SB 123 permits a local government to request that the Office of Licensing for the Department of Human Services notify that local government of any new human services program license applications within their local jurisdiction. In doing this, a local governmental entity will be more aware of the programs administered within their community and thus, better able to monitor where necessary.


HB 259 requires that rules be made to define what constitutes an outpatient treatment program and to develop minimum standards for licensed providers of substance abuse and mental health services. In order to address existing problems, the bill also requires the establishment of a procedure for insurer access to licensee records regarding services or supplies billed to the insurer, and to set in place procedures for the investigation and processing of complaints against licensees.



Other Social Services


HB 149, Death Reporting and Investigation Information Regarding Controlled Substances, requires the medical examiner to provide a report to the Division of Occupational and Professional Licensing (DOPL) when it is determined that a death was as a result of poisoning or overdose involving a controlled substance. Each practitioner who may have written a prescription for that controlled substance will then be notified.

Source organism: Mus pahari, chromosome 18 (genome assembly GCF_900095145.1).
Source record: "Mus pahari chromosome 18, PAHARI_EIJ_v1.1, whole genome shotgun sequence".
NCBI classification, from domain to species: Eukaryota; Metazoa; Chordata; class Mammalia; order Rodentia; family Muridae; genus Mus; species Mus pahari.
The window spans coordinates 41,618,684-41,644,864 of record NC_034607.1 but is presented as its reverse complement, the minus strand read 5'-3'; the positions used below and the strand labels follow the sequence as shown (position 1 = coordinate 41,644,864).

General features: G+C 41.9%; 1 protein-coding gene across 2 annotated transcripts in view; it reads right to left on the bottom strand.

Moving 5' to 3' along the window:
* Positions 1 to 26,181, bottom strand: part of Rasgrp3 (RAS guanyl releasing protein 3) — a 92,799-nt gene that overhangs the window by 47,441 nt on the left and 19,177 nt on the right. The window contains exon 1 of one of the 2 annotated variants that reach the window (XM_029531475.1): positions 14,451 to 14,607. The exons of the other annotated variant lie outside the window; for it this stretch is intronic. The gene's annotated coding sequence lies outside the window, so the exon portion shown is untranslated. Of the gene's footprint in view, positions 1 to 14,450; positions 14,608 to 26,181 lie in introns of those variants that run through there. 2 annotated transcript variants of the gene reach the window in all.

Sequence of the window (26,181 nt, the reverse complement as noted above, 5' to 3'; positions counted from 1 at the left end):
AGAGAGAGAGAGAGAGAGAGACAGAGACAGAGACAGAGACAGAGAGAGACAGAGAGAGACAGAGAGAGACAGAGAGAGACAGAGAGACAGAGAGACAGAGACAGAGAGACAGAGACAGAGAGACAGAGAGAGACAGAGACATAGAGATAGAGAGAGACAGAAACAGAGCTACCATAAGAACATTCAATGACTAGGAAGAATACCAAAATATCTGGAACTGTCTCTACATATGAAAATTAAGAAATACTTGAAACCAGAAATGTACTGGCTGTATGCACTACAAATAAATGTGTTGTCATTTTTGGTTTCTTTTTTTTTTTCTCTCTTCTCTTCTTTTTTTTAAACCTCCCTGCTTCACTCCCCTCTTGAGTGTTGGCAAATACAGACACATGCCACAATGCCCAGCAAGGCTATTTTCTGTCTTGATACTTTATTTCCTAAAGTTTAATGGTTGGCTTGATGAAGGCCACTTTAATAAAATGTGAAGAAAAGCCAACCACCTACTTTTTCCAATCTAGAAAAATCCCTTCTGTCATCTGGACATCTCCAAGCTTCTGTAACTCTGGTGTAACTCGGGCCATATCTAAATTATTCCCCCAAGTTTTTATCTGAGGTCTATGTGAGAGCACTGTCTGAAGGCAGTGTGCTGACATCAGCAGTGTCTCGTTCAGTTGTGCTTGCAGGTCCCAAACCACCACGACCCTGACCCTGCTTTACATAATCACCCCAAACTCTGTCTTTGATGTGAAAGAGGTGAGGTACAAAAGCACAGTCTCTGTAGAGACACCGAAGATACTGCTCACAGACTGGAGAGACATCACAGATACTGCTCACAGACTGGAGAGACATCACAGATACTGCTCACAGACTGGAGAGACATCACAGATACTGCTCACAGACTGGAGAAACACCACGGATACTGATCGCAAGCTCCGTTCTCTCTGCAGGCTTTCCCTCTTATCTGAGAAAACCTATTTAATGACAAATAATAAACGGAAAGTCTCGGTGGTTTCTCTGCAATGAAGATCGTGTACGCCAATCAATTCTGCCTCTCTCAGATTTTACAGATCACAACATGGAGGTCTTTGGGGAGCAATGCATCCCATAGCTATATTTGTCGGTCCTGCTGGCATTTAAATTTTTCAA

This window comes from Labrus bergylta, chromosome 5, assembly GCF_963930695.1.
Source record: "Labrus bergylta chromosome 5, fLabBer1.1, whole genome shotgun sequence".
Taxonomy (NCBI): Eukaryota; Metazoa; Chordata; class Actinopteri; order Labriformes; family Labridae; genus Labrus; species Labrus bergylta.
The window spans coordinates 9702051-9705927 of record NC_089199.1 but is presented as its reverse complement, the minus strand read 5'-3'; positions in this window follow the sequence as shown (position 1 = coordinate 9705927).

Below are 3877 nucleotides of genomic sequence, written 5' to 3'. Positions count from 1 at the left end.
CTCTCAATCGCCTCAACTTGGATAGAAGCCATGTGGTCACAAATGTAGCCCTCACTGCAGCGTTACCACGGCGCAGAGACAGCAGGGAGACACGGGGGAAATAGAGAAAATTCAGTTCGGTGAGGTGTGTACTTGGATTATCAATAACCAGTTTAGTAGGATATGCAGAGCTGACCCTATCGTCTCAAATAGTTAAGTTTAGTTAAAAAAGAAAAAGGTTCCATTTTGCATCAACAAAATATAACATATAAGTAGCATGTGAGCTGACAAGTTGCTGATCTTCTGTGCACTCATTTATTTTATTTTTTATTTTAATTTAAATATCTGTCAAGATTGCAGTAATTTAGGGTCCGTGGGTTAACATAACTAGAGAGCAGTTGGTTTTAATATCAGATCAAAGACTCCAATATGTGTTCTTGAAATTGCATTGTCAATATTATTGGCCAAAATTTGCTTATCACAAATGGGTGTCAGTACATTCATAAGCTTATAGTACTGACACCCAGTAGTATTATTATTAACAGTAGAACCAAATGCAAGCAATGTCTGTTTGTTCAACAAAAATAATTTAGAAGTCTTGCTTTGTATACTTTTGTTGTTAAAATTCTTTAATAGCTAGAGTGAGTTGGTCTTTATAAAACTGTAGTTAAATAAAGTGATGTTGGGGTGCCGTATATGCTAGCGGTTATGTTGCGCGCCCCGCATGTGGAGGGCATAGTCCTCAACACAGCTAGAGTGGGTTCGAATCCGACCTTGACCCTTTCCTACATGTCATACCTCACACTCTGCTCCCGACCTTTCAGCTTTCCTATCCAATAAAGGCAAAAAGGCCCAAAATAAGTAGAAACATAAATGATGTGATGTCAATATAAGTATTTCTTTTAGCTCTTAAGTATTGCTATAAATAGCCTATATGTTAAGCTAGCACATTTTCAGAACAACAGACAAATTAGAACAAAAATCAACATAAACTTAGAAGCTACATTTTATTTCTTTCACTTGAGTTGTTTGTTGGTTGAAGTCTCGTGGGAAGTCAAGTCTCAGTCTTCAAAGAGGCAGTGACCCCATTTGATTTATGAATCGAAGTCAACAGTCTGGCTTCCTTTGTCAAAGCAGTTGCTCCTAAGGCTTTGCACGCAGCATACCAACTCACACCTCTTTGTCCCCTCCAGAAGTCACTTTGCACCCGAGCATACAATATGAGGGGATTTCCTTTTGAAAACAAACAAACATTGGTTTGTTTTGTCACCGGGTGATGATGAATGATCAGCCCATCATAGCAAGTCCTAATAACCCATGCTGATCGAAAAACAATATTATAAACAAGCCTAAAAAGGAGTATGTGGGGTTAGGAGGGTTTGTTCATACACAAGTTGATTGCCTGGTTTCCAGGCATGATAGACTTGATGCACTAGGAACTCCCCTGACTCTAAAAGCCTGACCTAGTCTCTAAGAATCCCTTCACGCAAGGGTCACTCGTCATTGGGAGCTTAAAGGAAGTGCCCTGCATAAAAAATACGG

HB 245, Local Health Department Amendments, allows for the option within a county to combine the local health department with the mental health and the substance abuse authorities. It also permits multiple counties to join together to form a multicounty united health department.



Law Enforcement / National Guard


The long-awaited body camera bill finally came to fruition with the passage of HB 300. It establishes minimum guidelines for the activation or use of cameras and makes most recordings public record. It protects as private those recordings that take place inside a home or residence except for those that depict the commission of a crime, record an encounter that results in death or injury or is the subject of a complaint or legal proceeding. It also requires the officer, when entering a private residence, to give notice of the use of the camera.


HB 98, National Guard Death Benefit Amendments, provides for a $100,000 death benefit for the next-of-kin of a National Guard member who dies while on state active duty.

Air Quality


HB 237, Income Tax Contribution for Clean Air, allows anyone filing an income tax return in Utah to designate a contribution to the newly-established Clean Air Fund.


HB 244 allows solar energy companies to sell power directly to a residential customer who participates in a net metering program. This reduces the upfront costs to customers who have, in the past, needed to either purchase or lease equipment. The solar company and customer enter into a Power Purchase Agreement (PPA), whereby the consumer agrees to purchase power directly from the solar company.


There were also additional resources invested in clean air projects and initiatives with $6 million appropriated for the construction of a technical support center for the Department of Environmental Quality, a $1 million appropriation for air quality monitoring and $400,000 for air quality research and awareness.